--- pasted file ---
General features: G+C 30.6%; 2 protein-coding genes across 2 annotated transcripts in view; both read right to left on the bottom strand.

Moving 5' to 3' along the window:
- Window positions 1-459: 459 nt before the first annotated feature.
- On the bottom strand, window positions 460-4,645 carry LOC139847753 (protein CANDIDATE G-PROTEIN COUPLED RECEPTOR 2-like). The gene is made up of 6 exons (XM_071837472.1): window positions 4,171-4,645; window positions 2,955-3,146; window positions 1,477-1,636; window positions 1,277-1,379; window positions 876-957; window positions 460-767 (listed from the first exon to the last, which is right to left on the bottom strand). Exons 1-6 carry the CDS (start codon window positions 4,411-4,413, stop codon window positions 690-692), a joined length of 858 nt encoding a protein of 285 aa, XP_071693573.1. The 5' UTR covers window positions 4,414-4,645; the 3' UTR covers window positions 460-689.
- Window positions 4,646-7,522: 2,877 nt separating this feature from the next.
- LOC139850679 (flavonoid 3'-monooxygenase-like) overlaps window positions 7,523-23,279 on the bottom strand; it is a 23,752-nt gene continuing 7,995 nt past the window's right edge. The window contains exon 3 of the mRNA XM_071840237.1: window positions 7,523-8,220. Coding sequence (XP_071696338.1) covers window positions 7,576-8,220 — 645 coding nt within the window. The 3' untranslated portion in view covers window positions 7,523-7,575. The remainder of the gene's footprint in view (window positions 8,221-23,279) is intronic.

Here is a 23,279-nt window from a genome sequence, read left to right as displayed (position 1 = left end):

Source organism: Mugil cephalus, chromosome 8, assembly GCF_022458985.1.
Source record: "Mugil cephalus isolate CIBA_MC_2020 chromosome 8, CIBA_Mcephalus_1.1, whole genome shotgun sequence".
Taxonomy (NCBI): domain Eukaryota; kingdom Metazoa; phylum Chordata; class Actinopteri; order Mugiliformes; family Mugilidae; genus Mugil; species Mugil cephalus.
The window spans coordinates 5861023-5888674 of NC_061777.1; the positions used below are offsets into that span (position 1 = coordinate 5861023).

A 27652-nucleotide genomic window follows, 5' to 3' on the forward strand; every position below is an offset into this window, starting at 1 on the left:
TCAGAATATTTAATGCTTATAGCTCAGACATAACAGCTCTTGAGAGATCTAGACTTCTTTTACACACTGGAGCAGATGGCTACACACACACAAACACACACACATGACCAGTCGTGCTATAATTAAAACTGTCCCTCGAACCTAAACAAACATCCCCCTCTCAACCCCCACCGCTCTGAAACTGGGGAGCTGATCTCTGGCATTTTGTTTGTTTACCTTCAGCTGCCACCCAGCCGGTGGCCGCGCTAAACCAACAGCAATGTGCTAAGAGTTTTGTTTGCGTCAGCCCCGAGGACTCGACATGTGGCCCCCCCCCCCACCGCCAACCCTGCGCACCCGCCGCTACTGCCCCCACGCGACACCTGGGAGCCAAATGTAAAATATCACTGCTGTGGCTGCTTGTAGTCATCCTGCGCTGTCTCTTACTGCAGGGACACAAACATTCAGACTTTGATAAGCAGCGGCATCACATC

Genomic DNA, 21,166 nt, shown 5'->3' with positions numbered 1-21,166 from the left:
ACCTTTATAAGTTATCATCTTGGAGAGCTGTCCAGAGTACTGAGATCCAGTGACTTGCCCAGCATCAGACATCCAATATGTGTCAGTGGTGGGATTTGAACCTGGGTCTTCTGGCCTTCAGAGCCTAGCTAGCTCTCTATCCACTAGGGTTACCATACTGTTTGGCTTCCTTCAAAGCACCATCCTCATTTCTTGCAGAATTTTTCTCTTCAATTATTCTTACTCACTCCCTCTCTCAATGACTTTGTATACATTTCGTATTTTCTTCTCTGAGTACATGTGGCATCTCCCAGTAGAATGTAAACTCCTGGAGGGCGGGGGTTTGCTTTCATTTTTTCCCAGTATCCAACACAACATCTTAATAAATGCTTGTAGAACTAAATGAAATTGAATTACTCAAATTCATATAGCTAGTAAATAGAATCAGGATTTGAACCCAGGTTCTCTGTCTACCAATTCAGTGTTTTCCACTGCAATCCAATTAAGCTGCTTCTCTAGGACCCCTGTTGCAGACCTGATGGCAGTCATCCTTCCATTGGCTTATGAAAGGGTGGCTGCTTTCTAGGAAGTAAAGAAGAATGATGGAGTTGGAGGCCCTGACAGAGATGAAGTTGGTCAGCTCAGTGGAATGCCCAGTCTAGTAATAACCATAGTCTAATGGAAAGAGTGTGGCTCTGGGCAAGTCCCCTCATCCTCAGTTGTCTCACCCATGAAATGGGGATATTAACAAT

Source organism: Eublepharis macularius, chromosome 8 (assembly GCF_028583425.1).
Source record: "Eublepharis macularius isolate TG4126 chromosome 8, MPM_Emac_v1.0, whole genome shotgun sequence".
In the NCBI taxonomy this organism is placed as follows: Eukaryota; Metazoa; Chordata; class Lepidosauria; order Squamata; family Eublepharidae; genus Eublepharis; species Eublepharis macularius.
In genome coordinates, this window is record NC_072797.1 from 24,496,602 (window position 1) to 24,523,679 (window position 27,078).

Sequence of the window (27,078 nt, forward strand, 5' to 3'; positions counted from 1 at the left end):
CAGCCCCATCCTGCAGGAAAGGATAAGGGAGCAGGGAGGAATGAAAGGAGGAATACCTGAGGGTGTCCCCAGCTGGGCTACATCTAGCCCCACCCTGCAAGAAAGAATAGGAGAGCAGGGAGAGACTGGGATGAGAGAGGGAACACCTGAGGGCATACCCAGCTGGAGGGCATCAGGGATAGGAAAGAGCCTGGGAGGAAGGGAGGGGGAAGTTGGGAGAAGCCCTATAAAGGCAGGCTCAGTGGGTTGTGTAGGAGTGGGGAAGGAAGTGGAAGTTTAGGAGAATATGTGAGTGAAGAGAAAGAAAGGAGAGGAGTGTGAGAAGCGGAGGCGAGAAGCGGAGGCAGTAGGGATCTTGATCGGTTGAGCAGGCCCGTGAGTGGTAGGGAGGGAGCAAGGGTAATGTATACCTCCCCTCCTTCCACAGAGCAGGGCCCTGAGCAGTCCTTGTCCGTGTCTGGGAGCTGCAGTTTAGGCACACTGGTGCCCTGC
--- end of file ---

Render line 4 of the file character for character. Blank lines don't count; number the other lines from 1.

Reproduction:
- On the bottom strand, window positions 460-4,645 carry LOC139847753 (protein CANDIDATE G-PROTEIN COUPLED RECEPTOR 2-like). The gene is made up of 6 exons (XM_071837472.1): window positions 4,171-4,645; window positions 2,955-3,146; window positions 1,477-1,636; window positions 1,277-1,379; window positions 876-957; window positions 460-767 (listed from the first exon to the last, which is right to left on the bottom strand). Exons 1-6 carry the CDS (start codon window positions 4,411-4,413, stop codon window positions 690-692), a joined length of 858 nt encoding a protein of 285 aa, XP_071693573.1. The 5' UTR covers window positions 4,414-4,645; the 3' UTR covers window positions 460-689.